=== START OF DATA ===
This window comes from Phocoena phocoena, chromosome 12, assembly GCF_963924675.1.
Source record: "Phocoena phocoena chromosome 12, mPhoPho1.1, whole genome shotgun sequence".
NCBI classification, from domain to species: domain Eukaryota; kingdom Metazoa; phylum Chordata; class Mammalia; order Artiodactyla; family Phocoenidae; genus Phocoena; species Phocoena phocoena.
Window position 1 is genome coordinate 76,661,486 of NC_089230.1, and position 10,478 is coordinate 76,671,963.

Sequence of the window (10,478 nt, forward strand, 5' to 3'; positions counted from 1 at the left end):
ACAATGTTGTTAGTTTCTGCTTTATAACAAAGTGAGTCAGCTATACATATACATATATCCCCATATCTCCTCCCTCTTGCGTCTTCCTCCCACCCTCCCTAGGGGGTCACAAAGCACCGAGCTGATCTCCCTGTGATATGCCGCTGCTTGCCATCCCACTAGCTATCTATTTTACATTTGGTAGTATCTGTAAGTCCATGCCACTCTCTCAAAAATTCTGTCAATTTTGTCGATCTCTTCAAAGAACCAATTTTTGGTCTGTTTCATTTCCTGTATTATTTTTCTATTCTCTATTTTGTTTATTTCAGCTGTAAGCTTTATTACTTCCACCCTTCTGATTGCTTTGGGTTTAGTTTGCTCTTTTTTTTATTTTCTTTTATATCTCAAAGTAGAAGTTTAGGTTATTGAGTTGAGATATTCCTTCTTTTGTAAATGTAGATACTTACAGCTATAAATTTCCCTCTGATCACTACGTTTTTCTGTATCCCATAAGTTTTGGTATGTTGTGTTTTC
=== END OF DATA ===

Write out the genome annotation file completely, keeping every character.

This window comes from Phocoena phocoena, chromosome 12, assembly GCF_963924675.1.
Source record: "Phocoena phocoena chromosome 12, mPhoPho1.1, whole genome shotgun sequence".
NCBI classification, from domain to species: domain Eukaryota; kingdom Metazoa; phylum Chordata; class Mammalia; order Artiodactyla; family Phocoenidae; genus Phocoena; species Phocoena phocoena.
Window position 1 is genome coordinate 76,661,486 of NC_089230.1, and position 10,478 is coordinate 76,671,963.

Sequence of the window (10,478 nt, forward strand, 5' to 3'; positions counted from 1 at the left end):
ACAATGTTGTTAGTTTCTGCTTTATAACAAAGTGAGTCAGCTATACATATACATATATCCCCATATCTCCTCCCTCTTGCGTCTTCCTCCCACCCTCCCTAGGGGGTCACAAAGCACCGAGCTGATCTCCCTGTGATATGCCGCTGCTTGCCATCCCACTAGCTATCTATTTTACATTTGGTAGTATCTGTAAGTCCATGCCACTCTCTCAAAAATTCTGTCAATTTTGTCGATCTCTTCAAAGAACCAATTTTTGGTCTGTTTCATTTCCTGTATTATTTTTCTATTCTCTATTTTGTTTATTTCAGCTGTAAGCTTTATTACTTCCACCCTTCTGATTGCTTTGGGTTTAGTTTGCTCTTTTTTTTATTTTCTTTTATATCTCAAAGTAGAAGTTTAGGTTATTGAGTTGAGATATTCCTTCTTTTGTAAATGTAGATACTTACAGCTATAAATTTCCCTCTGATCACTACGTTTTTCTGTATCCCATAAGTTTTGGTATGTTGTGTTTTC